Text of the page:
Cowboys Season Over With Latest Tony Romo Injury

Tony Romo returned from a seven-game absence to restore confidence in a deflated Dallas Cowboys team. Despite having to shake off some understandable rust, the veteran quarterback still tossed two touchdowns in a big win on the road against the Miami Dolphins in week 11. Heading into Thursday’s Thanksgiving Day showdown with the undefeated Carolina Panthers, the Cowboys were suddenly as confident as ever.

A lot can change in one week.

Romo had already buried Dallas in a likely Thanksgiving Day loss with three costly interceptions (two returned for scores), but the Cowboys would have still had a slim chance to bounce back in (or after) their week 12 game. That was made likely impossible after Romo went down with yet another shoulder injury – this time reportedly re-injured the very clavicle he had broken eight weeks earlier.

Romo exited the game immediately and was replaced by backup Matt Cassel, who was able to lead the Cowboys to their lone touchdown of the game. Speculation began that Romo was done for the rest of the year and ESPN’s Ed Werder later confirmed that was almost certainly the case. An initial X-ray was “inconclusive” but a CT Scan to be done on Friday is fully expected to rule the star passer out for the rest of the 2015 NFL season.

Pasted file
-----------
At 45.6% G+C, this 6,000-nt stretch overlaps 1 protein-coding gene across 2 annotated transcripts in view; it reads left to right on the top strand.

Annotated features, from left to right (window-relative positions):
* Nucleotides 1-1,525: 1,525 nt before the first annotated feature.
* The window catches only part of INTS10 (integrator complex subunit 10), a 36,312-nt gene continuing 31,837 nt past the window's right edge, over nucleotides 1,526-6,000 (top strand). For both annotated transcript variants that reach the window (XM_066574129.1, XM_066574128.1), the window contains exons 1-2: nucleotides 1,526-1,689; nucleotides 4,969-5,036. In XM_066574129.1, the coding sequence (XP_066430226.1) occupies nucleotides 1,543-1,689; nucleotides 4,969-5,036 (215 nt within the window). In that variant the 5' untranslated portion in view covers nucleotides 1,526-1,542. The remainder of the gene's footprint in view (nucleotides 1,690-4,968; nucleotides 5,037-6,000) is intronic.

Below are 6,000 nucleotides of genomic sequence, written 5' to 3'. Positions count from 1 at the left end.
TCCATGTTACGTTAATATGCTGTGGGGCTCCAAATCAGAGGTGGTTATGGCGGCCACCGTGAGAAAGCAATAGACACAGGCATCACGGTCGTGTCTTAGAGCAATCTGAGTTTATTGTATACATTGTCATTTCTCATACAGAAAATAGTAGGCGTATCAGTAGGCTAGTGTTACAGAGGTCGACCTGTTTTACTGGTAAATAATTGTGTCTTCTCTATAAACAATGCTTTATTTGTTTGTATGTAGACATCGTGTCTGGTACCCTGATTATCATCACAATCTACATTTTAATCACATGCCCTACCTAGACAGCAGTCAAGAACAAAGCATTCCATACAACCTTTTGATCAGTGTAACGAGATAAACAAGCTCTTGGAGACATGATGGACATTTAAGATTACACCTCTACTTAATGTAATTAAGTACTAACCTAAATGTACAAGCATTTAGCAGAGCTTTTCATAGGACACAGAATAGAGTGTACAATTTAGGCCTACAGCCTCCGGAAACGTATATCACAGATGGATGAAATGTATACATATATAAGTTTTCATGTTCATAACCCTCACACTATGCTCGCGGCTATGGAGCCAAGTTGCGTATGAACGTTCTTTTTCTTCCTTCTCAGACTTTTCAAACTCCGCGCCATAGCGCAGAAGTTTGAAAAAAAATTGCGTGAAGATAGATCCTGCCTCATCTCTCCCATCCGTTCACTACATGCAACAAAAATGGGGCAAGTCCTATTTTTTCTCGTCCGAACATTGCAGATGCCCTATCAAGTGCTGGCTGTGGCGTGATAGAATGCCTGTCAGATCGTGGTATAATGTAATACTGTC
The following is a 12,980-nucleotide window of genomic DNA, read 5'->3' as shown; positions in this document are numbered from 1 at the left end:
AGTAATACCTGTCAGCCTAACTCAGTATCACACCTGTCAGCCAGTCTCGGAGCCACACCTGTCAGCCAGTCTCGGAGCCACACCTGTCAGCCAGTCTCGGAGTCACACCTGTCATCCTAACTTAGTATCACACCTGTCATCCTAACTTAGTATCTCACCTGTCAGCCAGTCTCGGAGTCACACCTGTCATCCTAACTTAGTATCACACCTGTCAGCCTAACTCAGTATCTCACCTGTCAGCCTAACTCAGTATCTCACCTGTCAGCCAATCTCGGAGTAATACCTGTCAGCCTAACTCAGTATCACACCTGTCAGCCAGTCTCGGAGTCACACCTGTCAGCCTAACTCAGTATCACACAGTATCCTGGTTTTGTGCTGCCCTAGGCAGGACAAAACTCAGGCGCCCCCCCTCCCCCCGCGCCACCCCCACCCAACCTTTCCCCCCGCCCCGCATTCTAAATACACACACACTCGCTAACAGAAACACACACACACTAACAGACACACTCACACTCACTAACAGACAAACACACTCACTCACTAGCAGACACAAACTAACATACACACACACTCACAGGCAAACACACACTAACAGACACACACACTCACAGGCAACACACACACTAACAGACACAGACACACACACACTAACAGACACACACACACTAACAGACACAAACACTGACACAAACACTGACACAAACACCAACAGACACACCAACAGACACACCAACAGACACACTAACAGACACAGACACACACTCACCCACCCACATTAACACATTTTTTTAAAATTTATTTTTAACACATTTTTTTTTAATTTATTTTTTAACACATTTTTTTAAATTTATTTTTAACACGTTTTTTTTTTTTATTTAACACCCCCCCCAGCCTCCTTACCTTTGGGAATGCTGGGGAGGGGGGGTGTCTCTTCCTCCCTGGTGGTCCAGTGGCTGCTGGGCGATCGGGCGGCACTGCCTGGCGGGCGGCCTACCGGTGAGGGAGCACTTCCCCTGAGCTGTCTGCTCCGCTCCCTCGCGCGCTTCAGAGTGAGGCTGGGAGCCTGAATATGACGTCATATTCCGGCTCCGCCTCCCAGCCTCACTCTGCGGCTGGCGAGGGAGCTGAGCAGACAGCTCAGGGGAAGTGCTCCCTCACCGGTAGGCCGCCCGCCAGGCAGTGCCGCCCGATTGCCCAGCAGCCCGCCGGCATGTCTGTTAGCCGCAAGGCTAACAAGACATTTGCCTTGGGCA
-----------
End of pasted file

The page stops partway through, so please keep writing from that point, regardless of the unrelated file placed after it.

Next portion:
The logic is simple. If Romo sustained even the slightest of fractures in his repaired collarbone, his season would be over. Even if the injury ended up just being a bruise and Romo could potentially return in a few weeks, it would still be extremely likely that Romo is done for the year.

Why? Because Dallas is already toast. The Cowboys benefit from being in a bad division where an 8-8 season could realistically end up winning the NFC East. That being said, this latest loss dropped Dallas to just 3-8 on the year and they already probably had to run the table for even a chance at the playoffs. Now that’s exactly what they’d have to do and they’d have to get wins for at least a handful of games without their franchise quarterback. Considering they were 0-7 this year without Romo, that seems to be a tall order.

Even if Dallas has the slimmest of chances of making a run and getting Romo back, would it be worth the risk? The answer has to be no, as Dallas has had lingering questions in their running game and on defense, enough to think that even a healthy Romo couldn’t have saved them this year. That could lead to a lot of questions this off-season. One could be whether or not Dallas wants to start thinking about their future under center. Another is maybe bringing in a talented running back after letting DeMarco Murray walk. Another could be whether or not they keep the controversial Greg Hardy and whether or not they need to scrap other pieces on their defense, altogether.

The Cowboys aren’t going to win a Super Bowl this year and unless they make some big changes, they probably won’t be serious contenders in 2016, either. Losing Tony Romo isn’t the only reason why, but it certainly expedites that realization.


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